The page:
North Korea Just Proved It – WMDs Work
The recent tensions between the U.S. and North Korea appears to be abating. The omnipresent war of words between the two states has escalated in the wake of repeated missile tests by Pyongyang which stoked fears of nuclear conflict. The U.S. military stepped up military operations to signal to Kim Jong-un the resilience of American will. Kim, for his part, threatened to fire missiles at the tiny island of Guam, home to strategic U.S. military installations. Yet despite the rhetoric, war was never very likely, nor will it be in the future.
The hard truth is that North Korea already possess weapons of mass destruction, just not in the normative form. Only 40 miles from Seoul, the bustling and heavily-populated capital of South Korea, are thousands of conventional artillery pieces positioned along the border. Pyongyang maintains the capability to completely level one of the largest and most economically vibrant cities in the world in a matter of minutes. There is simply no means of protecting the bustling metropolis from ruin.
It is not just innocent Korean lives at risk, Seoul is also the site of thousands of U.S. troops and their families, under imminent attack from North Korean forces. If Pyongyang should opt to pursue armed conflict with the U.S. and South Korea, tens of thousands of conventional artillery shells will level the sprawling metropolis. And, yes, it is possible that some of these shells would contain chemical weapons, but most of the destruction will come from non-nuclear and non-chemical warheads.
In a series of interviews late last week, Steve Bannon validated these fears. “There's no military solution [to North Korea's nuclear threats], forget it” said Bannon, “Until somebody solves the part of the equation that shows me that ten million people in Seoul don't die in the first 30 minutes from conventional weapons, I don't know what you're talking about, there's no military solution here, they got us.”
Make no mistake, this is why President Trump, just as previous administrations had done, chose to follow a diplomatic path, even if this risks Pyongyang’s advancement toward fielding nuclear-tipped intercontinental ballistic missiles. North Korea’s conventional weapons of mass destruction already have the U.S. in check.
Fortunately, this is not a checkmate. For although it is true that the U.S. and its allies can do little to stop North Korea’s nuclear and missile advancements, the recent dustup also underscores just how stable the situation is. Seoul and the U.S. troops stationed there have spent over half a century under the crosshairs of North Korea vast array of artillery, rockets, and missiles. North Korea, for their part, has opted to not follow through on the destruction of her neighbor to the south, as such an act would ensure the complete destruction of North Korea by the U.S. and its allies.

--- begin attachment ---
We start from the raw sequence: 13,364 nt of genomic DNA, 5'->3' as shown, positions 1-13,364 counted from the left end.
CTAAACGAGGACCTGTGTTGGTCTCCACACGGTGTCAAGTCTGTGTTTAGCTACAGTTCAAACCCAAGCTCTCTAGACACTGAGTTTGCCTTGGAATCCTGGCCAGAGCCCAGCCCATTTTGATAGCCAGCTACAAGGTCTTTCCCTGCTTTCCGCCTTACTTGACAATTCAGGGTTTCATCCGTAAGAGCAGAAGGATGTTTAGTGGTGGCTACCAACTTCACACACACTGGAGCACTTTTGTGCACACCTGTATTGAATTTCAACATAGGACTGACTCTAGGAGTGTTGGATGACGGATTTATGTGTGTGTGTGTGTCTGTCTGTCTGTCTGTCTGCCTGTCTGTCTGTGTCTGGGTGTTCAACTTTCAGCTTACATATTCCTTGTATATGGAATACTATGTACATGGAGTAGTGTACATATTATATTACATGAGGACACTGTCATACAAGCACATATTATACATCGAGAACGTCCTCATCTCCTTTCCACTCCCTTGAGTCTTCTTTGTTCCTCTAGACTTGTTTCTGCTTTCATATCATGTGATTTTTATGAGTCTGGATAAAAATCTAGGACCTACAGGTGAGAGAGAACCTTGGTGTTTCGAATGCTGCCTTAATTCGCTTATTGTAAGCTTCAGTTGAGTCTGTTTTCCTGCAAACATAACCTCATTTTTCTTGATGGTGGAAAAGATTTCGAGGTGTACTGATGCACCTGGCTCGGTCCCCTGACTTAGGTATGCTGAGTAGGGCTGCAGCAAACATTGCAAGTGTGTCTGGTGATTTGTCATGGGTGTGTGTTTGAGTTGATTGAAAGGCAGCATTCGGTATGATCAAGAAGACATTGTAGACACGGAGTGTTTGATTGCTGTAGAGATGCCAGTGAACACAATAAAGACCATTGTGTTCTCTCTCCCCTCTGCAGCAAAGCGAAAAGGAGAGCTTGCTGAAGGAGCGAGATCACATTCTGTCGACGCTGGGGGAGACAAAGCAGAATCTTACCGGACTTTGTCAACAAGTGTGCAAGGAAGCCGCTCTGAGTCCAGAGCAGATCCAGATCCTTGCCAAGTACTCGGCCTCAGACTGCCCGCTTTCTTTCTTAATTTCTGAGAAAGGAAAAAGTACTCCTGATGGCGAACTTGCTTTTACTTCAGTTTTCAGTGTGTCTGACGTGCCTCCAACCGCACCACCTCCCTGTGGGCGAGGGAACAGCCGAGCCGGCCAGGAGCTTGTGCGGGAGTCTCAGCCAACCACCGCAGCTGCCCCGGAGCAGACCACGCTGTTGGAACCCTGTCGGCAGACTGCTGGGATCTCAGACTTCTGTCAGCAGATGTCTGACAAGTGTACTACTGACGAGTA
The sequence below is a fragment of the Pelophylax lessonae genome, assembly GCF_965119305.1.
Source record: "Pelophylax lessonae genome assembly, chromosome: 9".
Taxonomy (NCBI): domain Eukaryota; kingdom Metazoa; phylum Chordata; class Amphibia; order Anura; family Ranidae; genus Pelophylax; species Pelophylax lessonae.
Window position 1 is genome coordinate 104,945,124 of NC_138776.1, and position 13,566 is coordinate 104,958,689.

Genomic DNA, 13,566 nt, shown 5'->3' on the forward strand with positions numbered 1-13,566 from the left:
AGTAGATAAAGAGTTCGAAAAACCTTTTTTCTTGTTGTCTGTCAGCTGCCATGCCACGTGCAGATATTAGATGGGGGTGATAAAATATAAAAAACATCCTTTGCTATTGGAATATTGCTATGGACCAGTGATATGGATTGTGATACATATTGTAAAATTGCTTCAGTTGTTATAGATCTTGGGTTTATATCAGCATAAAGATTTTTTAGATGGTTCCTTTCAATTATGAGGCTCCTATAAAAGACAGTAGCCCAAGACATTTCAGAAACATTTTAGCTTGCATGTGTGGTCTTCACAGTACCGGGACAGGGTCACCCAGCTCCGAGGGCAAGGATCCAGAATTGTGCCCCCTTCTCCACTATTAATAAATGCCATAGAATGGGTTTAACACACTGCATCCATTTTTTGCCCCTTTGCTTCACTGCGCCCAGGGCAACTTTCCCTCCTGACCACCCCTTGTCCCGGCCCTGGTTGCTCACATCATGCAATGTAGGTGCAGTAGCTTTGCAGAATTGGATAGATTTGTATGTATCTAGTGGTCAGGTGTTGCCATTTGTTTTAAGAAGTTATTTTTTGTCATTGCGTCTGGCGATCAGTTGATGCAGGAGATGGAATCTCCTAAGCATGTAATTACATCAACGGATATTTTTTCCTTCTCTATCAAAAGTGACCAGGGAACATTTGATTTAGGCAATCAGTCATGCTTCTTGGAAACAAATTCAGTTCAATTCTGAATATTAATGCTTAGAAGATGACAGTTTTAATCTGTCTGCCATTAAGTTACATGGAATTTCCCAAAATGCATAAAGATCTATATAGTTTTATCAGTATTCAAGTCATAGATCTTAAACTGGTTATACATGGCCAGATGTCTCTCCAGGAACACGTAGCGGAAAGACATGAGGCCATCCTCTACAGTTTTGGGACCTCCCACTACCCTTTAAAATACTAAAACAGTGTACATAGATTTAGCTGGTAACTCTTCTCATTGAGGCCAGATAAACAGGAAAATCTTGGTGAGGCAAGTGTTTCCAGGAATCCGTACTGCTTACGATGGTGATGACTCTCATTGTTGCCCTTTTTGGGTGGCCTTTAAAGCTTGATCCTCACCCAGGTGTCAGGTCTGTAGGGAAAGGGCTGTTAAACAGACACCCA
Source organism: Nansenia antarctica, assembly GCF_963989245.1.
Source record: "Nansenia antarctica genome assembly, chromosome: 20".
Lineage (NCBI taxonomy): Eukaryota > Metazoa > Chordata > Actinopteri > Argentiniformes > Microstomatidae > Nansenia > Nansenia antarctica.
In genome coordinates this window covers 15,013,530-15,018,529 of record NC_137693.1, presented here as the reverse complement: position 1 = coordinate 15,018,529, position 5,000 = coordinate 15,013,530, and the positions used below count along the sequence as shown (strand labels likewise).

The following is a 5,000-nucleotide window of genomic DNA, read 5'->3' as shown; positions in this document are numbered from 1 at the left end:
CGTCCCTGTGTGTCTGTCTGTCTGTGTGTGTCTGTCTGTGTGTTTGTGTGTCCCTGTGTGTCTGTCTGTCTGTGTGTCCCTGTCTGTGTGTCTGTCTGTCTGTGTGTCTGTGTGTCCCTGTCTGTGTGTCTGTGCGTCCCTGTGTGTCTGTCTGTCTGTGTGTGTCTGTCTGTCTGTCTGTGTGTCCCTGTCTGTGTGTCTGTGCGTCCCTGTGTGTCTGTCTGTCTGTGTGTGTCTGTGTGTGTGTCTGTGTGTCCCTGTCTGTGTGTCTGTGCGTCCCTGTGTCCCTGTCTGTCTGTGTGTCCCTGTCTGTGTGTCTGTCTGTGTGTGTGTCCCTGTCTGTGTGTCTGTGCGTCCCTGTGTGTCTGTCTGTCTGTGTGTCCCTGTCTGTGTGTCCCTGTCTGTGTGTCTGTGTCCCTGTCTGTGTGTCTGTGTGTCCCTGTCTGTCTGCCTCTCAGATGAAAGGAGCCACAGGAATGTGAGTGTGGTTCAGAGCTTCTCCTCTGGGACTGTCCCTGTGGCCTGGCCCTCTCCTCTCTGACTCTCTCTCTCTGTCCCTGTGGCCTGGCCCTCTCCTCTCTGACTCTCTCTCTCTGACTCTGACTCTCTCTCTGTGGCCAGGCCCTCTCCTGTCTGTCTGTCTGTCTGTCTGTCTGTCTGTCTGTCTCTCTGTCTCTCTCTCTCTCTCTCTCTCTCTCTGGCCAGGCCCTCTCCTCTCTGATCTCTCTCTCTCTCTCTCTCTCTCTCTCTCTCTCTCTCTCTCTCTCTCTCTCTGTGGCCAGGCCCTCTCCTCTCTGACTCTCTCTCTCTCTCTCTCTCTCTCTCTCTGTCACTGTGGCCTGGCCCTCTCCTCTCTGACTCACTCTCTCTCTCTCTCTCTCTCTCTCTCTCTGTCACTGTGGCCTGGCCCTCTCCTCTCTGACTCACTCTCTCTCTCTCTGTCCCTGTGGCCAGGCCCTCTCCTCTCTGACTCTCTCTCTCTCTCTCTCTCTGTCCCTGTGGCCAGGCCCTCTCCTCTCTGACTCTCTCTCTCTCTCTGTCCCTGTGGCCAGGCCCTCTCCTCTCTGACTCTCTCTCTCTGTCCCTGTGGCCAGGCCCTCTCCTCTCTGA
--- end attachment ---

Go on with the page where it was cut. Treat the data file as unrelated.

It is mutually assured destruction, writ small. Just like the Cold War between the U.S. and the Soviet Union, neither side is willing to accept toll that their side would have to pay in an actual conflict.
Not to say that there are no troubling consequences for U.S. national interests. North Korea has proven just how effective weapons of mass destruction – nuclear, chemical, biological, or even conventional – can be in neutralizing U.S. military strength. Any nation wishing to make the U.S. beholden to their will can take note of how effectively the possession of massive destructive power can be in forcing the hand of the U.S. After all, Saddam Hussein and Muammar Gaddafi opted to forgo their progression towards weapons of mass destruction. Perhaps if they had continued their pursuit of more powerful weapons, their fate would not have been so bloody.
What then, of North Korea’s ambitions for even more destructive power? Should the U.S. fear the potential of Kim’s misses streaking across the Pacific toward American cities?
Perhaps. It is more likely that Pyongyang just wants to further entrench themselves against the military threat that the U.S. has arrayed against them. It is important to remember that Kim Jong-un is a young man, an uncertain dictator, and afraid of threats both externally and internally. However, as the dear leader, he lives a posh life and wants to hold on to what he has. Acquiring more destructive power is an effective way to reduce his vulnerabilities vis-à-vis the U.S. And although foreign audiences might take this as the actions of a madman, it is important to remember that the U.S. and the Soviet Union behaved similarly during the cold war. Once both sides had the capability to destroy the world many times over, they still pursued more advanced weapons … just in case.
David Max Korzen is a former active duty Air Force pilot and a graduate of Harvard University’s Center for Middle Eastern Studies. He lives in Washington DC and still serves in the Air Force Reserve.
The views expressed in this paper represent the personal views of the author and are not necessarily the views of the Department of Defense or the Department of the Air Force.